Also found in: Dictionary, Thesaurus, Medical, Acronyms, Wikipedia.


see coenzymecoenzyme
, any one of a group of relatively small organic molecules required for the catalytic function of certain enzymes. A coenzyme may either be attached by covalent bonds to a particular enzyme or exist freely in solution, but in either case it participates intimately in
..... Click the link for more information.
; vitaminvitamin,
group of organic substances that are required in the diet of humans and animals for normal growth, maintenance of life, and normal reproduction. Vitamins act as catalysts; very often either the vitamins themselves are coenzymes, or they form integral parts of coenzymes.
..... Click the link for more information.
The Columbia Electronic Encyclopedia™ Copyright © 2013, Columbia University Press. Licensed from Columbia University Press. All rights reserved. www.cc.columbia.edu/cu/cup/
The following article is from The Great Soviet Encyclopedia (1979). It might be outdated or ideologically biased.



(also lactoflavin and Vitamin B2), an important and biologically active substance that is a derivative of the heterocyclic compound isoalloxazine attached to ribitol, a multi-atomic alcohol.

Riboflavin is widely distributed in the cells of microorganisms, plants, and animals, although animals are unable to bio-synthesize riboflavin and must obtain it with food. The biological role of riboflavin is determined by the presence of its derivatives—flavin mononucleotide (FMN) and flavin-adenine dinucleotide (FAD)—in a series of oxidation and reducing enzymes (flavoproteins) during electron transfer reactions and the metabolism of amino acids and other vitamins.

In man, many diseases are accompanied by disorders of the metabolism of riboflavin. A deficiency of riboflavin results in skin lesions and vision disorders, while an acute insufficiency leads to the development of a comatose state. Riboflavin is present in most food products, including brewer’s yeast, egg yolk, beef liver, and milk products. It is also synthesized by intestinal bacteria.

The structure of riboflavin was independently established in 1935 through chemical synthesis both by R. Kuhn and P. Karrer. Riboflavin is used in medicine as a vitamin preparation.


Vitaminy. Moscow, 1974. Chapter 8.
The Great Soviet Encyclopedia, 3rd Edition (1970-1979). © 2010 The Gale Group, Inc. All rights reserved.


C17H20N4O6 A water-soluble, yellow orange fluorescent pigment that is essential to human nutrition as a component of the coenzymes flavin mononucleotide and flavin adenine dinucleotide. Also known as lactoflavin; vitamin B2; vitamin G.
McGraw-Hill Dictionary of Scientific & Technical Terms, 6E, Copyright © 2003 by The McGraw-Hill Companies, Inc.


, riboflavine
a yellow water-soluble vitamin of the B complex that occurs in green vegetables, germinating seeds, and in milk, fish, egg yolk, liver, and kidney. It is essential for the carbohydrate metabolism of cells. It is used as a permitted food colour, yellow or orange-yellow (E101). Formula: C17H20N4O6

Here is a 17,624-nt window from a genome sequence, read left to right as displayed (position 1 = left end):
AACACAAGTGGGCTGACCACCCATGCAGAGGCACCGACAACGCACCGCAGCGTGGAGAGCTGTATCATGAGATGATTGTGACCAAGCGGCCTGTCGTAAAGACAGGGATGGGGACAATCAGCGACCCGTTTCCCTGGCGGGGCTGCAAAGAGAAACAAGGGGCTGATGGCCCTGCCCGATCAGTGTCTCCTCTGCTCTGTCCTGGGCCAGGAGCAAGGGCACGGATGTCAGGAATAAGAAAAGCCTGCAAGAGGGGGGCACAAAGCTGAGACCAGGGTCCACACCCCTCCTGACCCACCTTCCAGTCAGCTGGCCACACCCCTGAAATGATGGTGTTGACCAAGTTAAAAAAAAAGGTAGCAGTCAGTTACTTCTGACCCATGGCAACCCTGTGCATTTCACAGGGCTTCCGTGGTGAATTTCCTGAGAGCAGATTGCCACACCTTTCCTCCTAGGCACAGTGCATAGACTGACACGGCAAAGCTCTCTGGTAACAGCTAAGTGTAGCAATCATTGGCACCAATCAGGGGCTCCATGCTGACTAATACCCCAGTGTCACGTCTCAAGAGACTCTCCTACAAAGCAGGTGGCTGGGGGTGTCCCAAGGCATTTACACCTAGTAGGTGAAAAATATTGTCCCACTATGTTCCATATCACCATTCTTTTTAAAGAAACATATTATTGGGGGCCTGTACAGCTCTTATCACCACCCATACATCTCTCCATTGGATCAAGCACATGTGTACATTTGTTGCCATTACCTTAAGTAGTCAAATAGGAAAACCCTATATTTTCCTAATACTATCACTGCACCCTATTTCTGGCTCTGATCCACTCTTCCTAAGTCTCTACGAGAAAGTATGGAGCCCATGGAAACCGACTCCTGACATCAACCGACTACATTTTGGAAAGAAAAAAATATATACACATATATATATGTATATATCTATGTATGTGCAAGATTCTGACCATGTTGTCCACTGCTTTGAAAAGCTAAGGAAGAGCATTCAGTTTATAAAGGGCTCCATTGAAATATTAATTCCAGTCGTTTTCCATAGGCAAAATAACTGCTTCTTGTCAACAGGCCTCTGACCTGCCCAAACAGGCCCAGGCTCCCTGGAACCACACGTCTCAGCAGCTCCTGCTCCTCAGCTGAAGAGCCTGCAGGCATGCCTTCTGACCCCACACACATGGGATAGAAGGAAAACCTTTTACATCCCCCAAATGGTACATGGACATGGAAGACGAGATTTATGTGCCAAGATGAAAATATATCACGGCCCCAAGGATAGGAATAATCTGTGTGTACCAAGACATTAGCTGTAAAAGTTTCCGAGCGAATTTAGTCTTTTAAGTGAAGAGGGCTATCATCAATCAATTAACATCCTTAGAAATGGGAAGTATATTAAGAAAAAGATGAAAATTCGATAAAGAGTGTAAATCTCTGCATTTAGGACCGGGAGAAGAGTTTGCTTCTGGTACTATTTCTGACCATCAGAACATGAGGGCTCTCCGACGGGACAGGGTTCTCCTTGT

Collins Discovery Encyclopedia, 1st edition © HarperCollins Publishers 2005
References in periodicals archive ?
Designing an appropriate fermentation medium is of crucial importance to improve the riboflavin concentration, yield, volumetric production, and the ease of downstream product separation (16).
Lee et al., "Structural response of human corneal and scleral tissues to collagen cross-linking treatment with riboflavin and ultraviolet A light," Lasers in Medical Science, vol.
A central 7 mm round corneal deepithelialization for efficient penetration of riboflavin through exposed corneal stroma was performed with the help of sterile blunt spatula.
"Correlating rheological properties and printability of collagen bioinks the effects of riboflavin photocrosslinking and pH," Biofabrication, Volume 9, Number 3, online 5 July 2017, DOI: 10.1088/1758-5090/aa780f
Riboflavin is able to pass through the lipid cellular membrane and be incorporated into nucleic acid chains.
Chronic migraine patients were likelier to be deficient in riboflavin and CoQ10 than subjects with sporadic migraines.
Hagler's study drew from a database that included patients with migraines who, according to Headache Center practice, had baseline blood levels checked for vitamin D, riboflavin, coenzyme Q10 and folate, all of which were implicated in migraines, to some degree, by previous and sometimes conflicting studies.
The lactobacilli (Thakur et al., 2015b) used in this work were previously described putative riboflavin producing Lactobacillus strains using spectrophotometric assay, polymerase chain reaction and microbiological assay method and high performance liquid chromatography (Thakur and Tomar, 2015c).
Late-onset MADD patient with ETFDH mutation shows a dramatic response to riboflavin, which is known as riboflavin-responsive MADD (RR-MADD), and riboflavin is recommended for treating this disorder since the 1980s.